I wrote an article a few months back about my experience of using the Roku when compared to the Apple TV. After a few months, I have dropped down to two Apple TVs and 4 Roku 3s. I've absolutely fallen in love with the Roku. For anyone that claimed I was an Apple fanboy, there is your proof. The purpose of this article is about what does the Apple TV need to do going forward to innovate.
The remote needs to be RF (or WiFi) based and it needs to be bigger. It's the same basic remote that shipped with Front Row. Our usage has certainly changed since then. I know iOS devices have Remote.app, but that isn't a full time solution for most people. The remote is also too small. It needs to be thicker and add a few buttons. The Roku remote feels nice in the hand and is RF driven.
Does the Roku have a ton of apps? Yes. Are most of them good? Not a chance. In fact, it feels a bit like the cell phone app store in the pre-iPhone world. A lot of them a require monthly charges and are pretty terrible (imagine a $2/mo screen saver app). There are some nuggets, though. Obviously there are Amazon and Panorda apps, but I recently found two new ones that opened up my eyes to the future:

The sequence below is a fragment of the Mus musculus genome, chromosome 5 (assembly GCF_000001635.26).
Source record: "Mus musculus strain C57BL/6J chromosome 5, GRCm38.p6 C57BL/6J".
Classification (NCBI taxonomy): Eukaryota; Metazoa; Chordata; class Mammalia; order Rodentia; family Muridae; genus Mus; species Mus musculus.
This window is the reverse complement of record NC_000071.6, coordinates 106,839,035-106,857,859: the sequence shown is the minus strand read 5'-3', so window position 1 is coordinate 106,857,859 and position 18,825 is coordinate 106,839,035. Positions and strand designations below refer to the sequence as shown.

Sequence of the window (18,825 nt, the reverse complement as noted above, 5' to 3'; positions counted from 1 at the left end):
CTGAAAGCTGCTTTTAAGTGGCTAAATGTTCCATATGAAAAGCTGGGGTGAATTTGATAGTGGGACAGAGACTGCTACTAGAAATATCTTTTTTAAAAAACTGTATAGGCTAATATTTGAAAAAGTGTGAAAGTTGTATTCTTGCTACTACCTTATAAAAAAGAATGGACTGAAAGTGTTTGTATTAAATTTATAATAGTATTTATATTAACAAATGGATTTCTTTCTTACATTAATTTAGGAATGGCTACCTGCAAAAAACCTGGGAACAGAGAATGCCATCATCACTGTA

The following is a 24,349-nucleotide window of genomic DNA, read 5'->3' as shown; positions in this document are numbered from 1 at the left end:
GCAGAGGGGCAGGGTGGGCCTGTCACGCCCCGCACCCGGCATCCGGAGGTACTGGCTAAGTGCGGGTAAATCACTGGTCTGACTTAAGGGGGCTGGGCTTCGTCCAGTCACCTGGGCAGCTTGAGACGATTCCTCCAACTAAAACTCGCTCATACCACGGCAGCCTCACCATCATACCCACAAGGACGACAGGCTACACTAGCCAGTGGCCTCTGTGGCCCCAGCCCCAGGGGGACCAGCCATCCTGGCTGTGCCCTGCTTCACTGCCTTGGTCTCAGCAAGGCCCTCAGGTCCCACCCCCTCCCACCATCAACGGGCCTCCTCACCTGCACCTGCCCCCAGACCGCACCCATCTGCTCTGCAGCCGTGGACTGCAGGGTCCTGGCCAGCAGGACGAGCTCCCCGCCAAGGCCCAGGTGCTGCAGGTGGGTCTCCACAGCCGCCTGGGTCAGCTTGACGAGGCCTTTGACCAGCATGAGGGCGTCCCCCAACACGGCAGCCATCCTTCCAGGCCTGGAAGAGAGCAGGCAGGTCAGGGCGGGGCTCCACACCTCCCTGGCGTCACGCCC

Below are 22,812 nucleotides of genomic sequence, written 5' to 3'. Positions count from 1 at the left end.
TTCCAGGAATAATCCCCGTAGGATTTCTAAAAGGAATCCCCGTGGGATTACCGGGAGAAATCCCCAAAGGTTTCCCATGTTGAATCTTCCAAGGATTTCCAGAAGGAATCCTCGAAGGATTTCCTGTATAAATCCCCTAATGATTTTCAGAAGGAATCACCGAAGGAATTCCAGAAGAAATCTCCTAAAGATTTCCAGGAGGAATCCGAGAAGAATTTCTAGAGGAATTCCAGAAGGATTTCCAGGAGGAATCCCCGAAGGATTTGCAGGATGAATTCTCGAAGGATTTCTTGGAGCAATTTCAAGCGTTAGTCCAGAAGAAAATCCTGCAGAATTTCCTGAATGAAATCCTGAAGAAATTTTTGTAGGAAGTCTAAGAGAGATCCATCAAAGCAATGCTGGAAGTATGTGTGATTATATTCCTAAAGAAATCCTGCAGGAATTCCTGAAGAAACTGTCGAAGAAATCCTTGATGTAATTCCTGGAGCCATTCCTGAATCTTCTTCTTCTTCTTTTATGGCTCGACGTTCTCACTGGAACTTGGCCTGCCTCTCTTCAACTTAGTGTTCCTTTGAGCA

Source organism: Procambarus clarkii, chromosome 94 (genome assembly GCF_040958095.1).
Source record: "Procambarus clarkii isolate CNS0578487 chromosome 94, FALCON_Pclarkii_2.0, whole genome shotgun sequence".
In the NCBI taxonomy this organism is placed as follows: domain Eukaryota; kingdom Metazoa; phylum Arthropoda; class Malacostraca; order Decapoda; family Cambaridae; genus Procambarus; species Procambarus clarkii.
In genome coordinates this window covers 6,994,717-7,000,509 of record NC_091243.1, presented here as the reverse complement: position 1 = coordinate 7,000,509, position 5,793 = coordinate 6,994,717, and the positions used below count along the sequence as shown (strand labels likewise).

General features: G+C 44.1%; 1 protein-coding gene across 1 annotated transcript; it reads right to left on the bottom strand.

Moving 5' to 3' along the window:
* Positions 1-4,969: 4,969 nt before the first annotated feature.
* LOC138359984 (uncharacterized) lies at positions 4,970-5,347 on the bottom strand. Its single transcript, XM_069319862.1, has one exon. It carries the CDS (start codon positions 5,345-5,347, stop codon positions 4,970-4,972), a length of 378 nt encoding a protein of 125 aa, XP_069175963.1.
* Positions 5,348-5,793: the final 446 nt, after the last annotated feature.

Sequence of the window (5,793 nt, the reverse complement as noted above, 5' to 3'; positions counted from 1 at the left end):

Angry Birds Toons and and QVC. My son saw me browsing apps and asked to watch Angry Birds (he's never played the game). We watched a few of the episodes and then he asked if their was an iPad game for Angry Birds (not joking). Angry Birds is turning itself into a nice brand for kids and this Roku app is anther extension of that. Is it just designed to sell games and merchandise? Yes, but so are most Disney movies. The QVC app is simply a live stream of its channel. QVC has no preference on how you view their channel. They just want you to buy the products they are selling. My wife used to enjoy leaving it on as background noise when we had cable, so it was great to see that QVC has moved into the "over the top" model.
Apple needs to have an SDK for Apple TV. Imagine the iPhone App Store if it worked like the Apple TV. You'd wake up with new apps installed on your phone that you didn't ask for nor care about. It seems like Apple is wanting to build a consistent experience with its apps. Now don't get me wrong, I get that. It makes it easy to find your way around the apps because all the menus are similar. The downside of this model is that it sets the bar where no developer can innovate.
The Apple TV is a fantastic device, but outside of a few app additions (that most people probably don't use), it's largely the same device that launched many years ago. Perhaps it's time for a "bet the company" type moment through an acquisition like Aereo or Dish. This could be the first step into a real living room play.